It’s been a wild offseason for the Cleveland Cavaliers, and LeBron James is looking to squash headlines he perceives as false. 

Kyrie Irving wants out. Derrick Rose got brought in. With all of this drama surrounding the team, a lot of reports are he said-she said. Most recently, SLAM, one of the most revered outlets in basketball, was relaying news that indicated James had sour grapes about Irving’s request.

It should be known that SLAM didn’t break anything. As far as I am aware, the two parties have a stable relationship, given that James has been on the cover of multiple magazines. It’s also possible that James used SLAM as an example for spreading, dare I say, fake news (dun, dun, duuuuuuuuuun!). The last thing he’d want is someone airing dirty laundry that isn’t even true. Even if it were, James wouldn’t want anyone to know.

The first quoted tweet was about LeBron being “eager” to see Irving off since signing Rose. Joe Vardon of broke that story. The weird thing is that Rose isn’t a starting caliber point guard and a huge downgrade from Irving. James may be petty, but signing a barely average player to force out an All-Star is jeopardizing the Cavaliers’ chances of competing.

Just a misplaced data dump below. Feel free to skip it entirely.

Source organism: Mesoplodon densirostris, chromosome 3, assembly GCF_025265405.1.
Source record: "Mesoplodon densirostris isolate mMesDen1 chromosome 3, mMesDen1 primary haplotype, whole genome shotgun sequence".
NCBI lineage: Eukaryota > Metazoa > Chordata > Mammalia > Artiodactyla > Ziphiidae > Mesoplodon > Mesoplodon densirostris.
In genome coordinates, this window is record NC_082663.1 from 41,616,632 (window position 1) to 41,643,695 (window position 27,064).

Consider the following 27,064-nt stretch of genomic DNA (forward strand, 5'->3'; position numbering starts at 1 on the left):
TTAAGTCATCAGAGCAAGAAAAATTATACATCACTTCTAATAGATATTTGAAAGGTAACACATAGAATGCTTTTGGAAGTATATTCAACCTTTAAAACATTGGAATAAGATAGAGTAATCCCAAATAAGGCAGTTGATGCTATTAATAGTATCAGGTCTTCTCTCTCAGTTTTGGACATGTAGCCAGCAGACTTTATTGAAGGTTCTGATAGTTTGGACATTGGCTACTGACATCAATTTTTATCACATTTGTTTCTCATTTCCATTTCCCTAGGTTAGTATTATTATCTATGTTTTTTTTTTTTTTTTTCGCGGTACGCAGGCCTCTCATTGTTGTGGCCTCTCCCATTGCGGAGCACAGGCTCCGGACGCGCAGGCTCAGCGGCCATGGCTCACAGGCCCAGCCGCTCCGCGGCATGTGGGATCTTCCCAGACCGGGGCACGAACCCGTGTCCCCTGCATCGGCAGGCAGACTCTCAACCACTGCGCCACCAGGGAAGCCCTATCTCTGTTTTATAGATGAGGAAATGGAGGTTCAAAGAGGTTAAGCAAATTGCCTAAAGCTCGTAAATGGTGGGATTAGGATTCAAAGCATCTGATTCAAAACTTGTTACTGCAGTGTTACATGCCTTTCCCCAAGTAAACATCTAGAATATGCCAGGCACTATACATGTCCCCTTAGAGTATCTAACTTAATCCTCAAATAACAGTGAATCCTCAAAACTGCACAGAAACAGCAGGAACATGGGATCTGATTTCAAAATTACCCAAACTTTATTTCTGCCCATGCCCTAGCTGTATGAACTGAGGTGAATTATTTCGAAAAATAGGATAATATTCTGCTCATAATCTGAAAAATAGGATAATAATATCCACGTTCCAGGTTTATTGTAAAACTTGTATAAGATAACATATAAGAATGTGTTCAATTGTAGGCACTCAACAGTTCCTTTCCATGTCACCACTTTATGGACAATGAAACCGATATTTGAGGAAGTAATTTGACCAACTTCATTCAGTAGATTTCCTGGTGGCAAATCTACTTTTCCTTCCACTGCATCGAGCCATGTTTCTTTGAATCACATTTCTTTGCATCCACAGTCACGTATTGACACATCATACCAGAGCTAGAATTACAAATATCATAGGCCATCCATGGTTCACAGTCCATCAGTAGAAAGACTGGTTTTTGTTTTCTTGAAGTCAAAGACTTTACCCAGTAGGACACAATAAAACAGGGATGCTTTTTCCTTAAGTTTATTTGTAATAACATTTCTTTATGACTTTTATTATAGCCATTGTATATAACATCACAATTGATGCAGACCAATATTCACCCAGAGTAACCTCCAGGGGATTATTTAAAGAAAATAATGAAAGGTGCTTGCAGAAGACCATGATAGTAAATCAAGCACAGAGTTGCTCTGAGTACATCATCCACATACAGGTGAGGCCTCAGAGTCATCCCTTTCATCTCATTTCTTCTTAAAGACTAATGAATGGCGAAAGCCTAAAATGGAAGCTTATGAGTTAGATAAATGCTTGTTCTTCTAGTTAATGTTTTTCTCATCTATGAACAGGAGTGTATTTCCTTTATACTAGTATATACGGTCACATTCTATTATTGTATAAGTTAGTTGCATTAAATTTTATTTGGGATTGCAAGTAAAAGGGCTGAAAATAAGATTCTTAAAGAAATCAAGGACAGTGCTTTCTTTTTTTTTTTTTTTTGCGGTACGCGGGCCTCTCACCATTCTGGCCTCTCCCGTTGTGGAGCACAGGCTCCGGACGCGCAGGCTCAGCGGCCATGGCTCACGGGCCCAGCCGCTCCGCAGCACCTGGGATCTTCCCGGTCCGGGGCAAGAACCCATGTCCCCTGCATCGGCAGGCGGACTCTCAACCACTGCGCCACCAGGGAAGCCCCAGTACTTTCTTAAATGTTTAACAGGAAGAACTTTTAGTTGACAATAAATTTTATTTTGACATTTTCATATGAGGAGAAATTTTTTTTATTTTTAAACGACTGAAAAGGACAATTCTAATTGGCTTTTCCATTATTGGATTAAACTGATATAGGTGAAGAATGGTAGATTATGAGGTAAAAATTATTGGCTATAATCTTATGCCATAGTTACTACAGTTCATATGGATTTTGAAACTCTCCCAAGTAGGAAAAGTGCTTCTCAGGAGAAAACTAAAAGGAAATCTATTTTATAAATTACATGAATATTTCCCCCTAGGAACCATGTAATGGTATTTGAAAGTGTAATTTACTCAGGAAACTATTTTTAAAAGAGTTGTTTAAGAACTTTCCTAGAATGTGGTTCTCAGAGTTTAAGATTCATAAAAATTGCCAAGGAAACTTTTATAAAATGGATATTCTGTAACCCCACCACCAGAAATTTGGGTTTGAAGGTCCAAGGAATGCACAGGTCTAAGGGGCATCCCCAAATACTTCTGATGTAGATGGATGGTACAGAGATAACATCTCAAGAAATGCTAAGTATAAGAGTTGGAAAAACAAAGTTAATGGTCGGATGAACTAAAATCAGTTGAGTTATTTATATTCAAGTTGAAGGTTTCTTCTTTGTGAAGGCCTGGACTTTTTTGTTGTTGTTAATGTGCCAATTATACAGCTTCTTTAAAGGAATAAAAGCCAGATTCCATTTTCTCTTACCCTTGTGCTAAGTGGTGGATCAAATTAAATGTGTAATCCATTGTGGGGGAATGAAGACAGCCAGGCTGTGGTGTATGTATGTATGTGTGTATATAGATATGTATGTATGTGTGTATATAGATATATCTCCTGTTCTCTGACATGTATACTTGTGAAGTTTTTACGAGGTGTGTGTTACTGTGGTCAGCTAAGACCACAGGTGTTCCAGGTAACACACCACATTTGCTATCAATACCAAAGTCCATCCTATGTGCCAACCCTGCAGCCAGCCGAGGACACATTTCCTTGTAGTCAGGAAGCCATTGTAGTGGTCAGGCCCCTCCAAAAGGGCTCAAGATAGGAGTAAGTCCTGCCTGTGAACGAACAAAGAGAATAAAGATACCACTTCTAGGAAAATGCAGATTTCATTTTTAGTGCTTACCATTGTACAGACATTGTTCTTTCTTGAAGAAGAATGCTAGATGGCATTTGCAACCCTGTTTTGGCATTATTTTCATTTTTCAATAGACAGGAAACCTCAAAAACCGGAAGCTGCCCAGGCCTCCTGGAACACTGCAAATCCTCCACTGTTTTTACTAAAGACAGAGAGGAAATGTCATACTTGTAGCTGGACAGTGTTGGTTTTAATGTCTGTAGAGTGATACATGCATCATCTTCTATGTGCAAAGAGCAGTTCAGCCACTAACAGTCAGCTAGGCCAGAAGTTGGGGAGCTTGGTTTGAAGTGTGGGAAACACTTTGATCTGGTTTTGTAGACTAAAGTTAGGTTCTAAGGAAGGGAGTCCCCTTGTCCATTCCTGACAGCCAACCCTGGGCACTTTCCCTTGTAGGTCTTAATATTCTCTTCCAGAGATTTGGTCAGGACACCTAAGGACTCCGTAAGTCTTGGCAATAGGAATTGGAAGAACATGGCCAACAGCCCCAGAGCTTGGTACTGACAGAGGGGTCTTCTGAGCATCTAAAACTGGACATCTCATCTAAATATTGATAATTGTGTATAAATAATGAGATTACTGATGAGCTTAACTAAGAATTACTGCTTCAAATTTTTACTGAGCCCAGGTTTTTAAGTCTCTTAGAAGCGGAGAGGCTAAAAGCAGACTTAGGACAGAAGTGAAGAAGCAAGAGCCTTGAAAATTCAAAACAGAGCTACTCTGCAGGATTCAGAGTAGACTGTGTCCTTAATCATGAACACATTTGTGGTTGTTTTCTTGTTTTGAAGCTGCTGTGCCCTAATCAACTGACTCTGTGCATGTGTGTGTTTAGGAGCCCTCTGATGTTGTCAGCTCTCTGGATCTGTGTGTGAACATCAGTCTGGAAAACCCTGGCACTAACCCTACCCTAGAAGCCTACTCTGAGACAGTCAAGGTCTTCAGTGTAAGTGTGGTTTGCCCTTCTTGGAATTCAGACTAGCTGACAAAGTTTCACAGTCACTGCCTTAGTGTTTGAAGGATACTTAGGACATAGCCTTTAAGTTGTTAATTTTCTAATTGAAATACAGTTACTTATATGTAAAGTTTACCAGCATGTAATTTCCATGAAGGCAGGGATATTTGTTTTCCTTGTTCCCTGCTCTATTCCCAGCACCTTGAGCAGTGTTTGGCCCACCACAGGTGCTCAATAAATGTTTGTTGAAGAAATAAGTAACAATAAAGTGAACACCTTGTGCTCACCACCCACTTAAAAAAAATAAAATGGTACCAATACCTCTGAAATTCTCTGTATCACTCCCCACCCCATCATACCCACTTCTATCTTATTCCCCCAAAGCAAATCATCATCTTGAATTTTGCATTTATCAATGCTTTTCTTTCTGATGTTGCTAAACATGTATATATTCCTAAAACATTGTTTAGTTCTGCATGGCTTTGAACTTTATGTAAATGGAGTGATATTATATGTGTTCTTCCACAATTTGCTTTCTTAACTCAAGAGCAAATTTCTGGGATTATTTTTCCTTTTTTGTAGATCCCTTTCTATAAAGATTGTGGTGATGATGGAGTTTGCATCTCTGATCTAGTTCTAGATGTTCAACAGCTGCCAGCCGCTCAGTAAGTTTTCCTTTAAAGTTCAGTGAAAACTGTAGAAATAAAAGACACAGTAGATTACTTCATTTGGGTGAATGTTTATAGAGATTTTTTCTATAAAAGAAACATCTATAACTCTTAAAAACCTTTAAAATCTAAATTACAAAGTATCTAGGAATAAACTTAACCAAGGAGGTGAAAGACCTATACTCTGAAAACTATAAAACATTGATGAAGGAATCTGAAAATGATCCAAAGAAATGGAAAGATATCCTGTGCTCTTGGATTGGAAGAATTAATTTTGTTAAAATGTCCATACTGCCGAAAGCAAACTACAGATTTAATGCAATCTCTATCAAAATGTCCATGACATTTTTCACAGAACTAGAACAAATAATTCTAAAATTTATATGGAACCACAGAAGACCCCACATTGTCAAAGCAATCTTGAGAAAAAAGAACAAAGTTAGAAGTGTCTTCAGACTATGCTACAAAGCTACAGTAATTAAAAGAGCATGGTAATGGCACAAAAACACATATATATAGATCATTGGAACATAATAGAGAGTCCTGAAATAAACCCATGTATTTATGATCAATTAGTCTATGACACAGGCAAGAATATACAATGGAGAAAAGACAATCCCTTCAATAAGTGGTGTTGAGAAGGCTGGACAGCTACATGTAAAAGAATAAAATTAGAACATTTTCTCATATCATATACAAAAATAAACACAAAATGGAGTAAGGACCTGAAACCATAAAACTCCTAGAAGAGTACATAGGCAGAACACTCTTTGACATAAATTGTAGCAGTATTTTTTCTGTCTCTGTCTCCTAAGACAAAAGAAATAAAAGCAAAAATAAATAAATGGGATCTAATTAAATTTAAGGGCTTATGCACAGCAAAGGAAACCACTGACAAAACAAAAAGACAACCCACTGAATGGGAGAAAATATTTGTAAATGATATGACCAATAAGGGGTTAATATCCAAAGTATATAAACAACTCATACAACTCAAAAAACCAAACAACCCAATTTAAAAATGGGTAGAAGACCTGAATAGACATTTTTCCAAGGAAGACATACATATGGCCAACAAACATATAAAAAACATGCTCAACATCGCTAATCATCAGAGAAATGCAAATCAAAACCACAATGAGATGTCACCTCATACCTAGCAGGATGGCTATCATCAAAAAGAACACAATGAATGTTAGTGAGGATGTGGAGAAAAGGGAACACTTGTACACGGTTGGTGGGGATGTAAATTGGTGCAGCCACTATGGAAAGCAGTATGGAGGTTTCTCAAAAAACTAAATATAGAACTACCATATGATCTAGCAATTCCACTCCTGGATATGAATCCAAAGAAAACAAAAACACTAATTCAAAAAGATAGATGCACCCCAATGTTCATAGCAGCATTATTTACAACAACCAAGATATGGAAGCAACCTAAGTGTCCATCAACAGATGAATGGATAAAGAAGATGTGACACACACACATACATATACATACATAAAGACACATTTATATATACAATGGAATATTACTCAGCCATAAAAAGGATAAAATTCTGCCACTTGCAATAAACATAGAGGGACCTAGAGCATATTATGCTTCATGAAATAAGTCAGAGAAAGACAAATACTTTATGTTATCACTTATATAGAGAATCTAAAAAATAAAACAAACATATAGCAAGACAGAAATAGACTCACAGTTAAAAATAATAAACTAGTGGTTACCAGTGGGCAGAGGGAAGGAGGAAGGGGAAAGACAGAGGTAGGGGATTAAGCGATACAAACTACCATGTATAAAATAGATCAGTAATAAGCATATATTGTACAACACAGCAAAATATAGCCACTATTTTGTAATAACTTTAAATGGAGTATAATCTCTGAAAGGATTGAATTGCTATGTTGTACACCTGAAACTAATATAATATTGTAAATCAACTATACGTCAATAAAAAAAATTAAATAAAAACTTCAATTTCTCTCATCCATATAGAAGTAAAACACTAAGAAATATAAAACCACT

Next, we have SLAM shedding light on a comment made by Stephen A. Smith. The First Take host went on wax — quoting sources — and said that James “would be tempted to ‘beat [Irving’s] ass.'” That seems extreme; therefore I’m a bit skeptical. James being bothered about this report is far more understandable than the first because he’s not the kind of guy who would fight anyone — let alone one of his mentees who’s significantly smaller than him. (I’ll be honest, when I saw that quote, I thought it was referring to an on-court beating. Not the King giving out these hands.)

Is SLAM wrong for forwarding these reports? No. Is LeBron wrong for appearing irritated? No. SLAM is doing their job, and LBJ wants those breaking the news to put some respeck on his name.

(SLAM rolled with the punches.)

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